"Under the Hood"
2009, Eric Matthies, U.S., PG
This faux-news program detailing the origins of the group of masked vigilante "super heroes" dubbed the Watchmen pales in comparison to its sister film, "Tales of the Black Freighter," and is probably reserved only for diehard fans of the Watchmen universe. Fashioned as a special edition of a 1970s news show called "The Culpeper Minute," the film features Stephen McHattie as Hollis Mason, aka Nite Owl, the first of the original Watchmen to reveal his true identity, and subsequently spill all his secrets in a tell-all book called "Under the Hood." The 38-minute film provides some interesting background on peripheral "Watchmen" characters like Hooded Justice and Mothman, and delves further into the sordid detail surrounding the relationship between Silk Spectre (Carla Gugino) and the Comedian (Jeffrey Dean Morgan). However, even at such an abbreviated length, the film wears out its welcome surprisingly early on, and might have worked better at about half the length. Still, it's worth checking out once, especially since it's featured as an "extra" on the unmissable "Tales of the Black Freighter" DVD.
2000, Anders Thomas Jensen, Denmark, R
Pity the poor Danes. Although their country - and other Scandinavian nations - boast a thriving film industry that produces some immensely talented and appealing performers (not to mention some visionary directors), very few of these movies and actors gain popularity in the United States. If a Danish film does get noticed here, it's usually a high-profile release by Lars von Trier (admittedly, the greatest of the Danish filmmakers that I'm familiar with), and the rest fall by the wayside, waiting to be discovered by cinephiles with access to a PAL-ready DVD player. Nuts to that. Join the revolution with "Flickering Lights" (available in the U.S.), a pleasant little ditty that showcases Mads Mikkelsen (seen stateside in "King Arthur," and as the villain in "Casino Royale"), one of Denmark's most popular and, in my experience, best actors. He is part of a five-man ensemble in this story about a group of petty criminals who make one last score and take the opportunity to snag the loot for themselves, thus abandoning their obviations to the dangerous crime boss who hired them. They hide out in a long-vacated restaurant in the middle of the woods to lay low and recover from wounds, and after a while they find that they quite like this new, freer, more serene existence. The film reminds me a bit of last year's "In Bruges," another story of hardened criminals taken out of their element, and is especially recommended for viewers who appreciate a similarly tweaked sense of gallows humor.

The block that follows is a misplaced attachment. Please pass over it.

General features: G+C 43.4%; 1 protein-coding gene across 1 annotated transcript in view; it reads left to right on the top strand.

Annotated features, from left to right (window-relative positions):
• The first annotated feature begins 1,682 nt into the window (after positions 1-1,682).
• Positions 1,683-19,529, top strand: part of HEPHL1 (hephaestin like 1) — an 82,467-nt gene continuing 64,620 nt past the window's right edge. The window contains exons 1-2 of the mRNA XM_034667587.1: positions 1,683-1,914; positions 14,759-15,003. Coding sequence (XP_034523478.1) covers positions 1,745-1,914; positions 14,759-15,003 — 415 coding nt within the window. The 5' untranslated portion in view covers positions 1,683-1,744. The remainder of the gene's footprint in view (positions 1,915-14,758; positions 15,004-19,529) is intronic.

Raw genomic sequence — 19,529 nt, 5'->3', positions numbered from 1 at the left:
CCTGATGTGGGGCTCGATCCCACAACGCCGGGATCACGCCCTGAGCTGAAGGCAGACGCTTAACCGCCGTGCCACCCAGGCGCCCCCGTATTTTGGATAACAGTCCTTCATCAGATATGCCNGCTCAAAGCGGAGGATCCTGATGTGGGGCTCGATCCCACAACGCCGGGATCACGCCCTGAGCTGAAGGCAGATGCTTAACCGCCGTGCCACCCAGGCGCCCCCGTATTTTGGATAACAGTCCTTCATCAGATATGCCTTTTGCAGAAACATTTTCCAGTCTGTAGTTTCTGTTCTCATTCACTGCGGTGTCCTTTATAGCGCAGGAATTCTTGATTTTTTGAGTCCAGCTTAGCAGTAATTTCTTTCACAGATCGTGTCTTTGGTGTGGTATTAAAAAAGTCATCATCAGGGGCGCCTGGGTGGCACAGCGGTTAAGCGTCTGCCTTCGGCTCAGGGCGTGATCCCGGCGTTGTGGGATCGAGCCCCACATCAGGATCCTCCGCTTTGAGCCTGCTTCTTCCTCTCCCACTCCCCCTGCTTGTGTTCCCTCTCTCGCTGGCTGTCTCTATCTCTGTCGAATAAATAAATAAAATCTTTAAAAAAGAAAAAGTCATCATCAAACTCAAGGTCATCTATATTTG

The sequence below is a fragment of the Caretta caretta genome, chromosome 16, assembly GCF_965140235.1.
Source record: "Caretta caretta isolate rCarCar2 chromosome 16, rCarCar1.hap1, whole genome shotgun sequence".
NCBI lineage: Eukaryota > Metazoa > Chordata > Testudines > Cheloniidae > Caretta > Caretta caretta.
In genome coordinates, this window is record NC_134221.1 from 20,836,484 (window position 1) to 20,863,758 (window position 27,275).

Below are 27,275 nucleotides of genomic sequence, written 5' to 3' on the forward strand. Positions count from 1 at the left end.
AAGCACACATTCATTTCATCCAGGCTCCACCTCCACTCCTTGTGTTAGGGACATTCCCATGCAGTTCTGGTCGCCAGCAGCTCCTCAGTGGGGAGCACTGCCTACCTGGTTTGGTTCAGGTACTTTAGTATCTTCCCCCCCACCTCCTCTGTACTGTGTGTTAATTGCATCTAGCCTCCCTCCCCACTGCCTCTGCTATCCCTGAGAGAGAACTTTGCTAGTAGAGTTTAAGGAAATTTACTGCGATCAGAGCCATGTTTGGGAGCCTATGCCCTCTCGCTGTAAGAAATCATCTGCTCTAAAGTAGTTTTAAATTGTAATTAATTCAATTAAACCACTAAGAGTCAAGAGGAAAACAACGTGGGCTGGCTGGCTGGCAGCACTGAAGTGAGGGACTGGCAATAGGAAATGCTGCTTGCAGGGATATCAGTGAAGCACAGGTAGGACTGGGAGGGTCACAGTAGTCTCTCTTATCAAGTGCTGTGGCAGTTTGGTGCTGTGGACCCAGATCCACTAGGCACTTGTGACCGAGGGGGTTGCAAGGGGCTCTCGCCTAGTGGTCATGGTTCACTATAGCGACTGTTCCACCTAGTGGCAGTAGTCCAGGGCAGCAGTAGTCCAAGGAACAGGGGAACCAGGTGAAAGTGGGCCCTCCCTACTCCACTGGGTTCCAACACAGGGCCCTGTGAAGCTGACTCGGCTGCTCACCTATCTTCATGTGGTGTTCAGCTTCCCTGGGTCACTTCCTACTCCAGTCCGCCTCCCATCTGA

Jason Wallis is a News-Sentinel copy editor. He can be reached at email@example.com.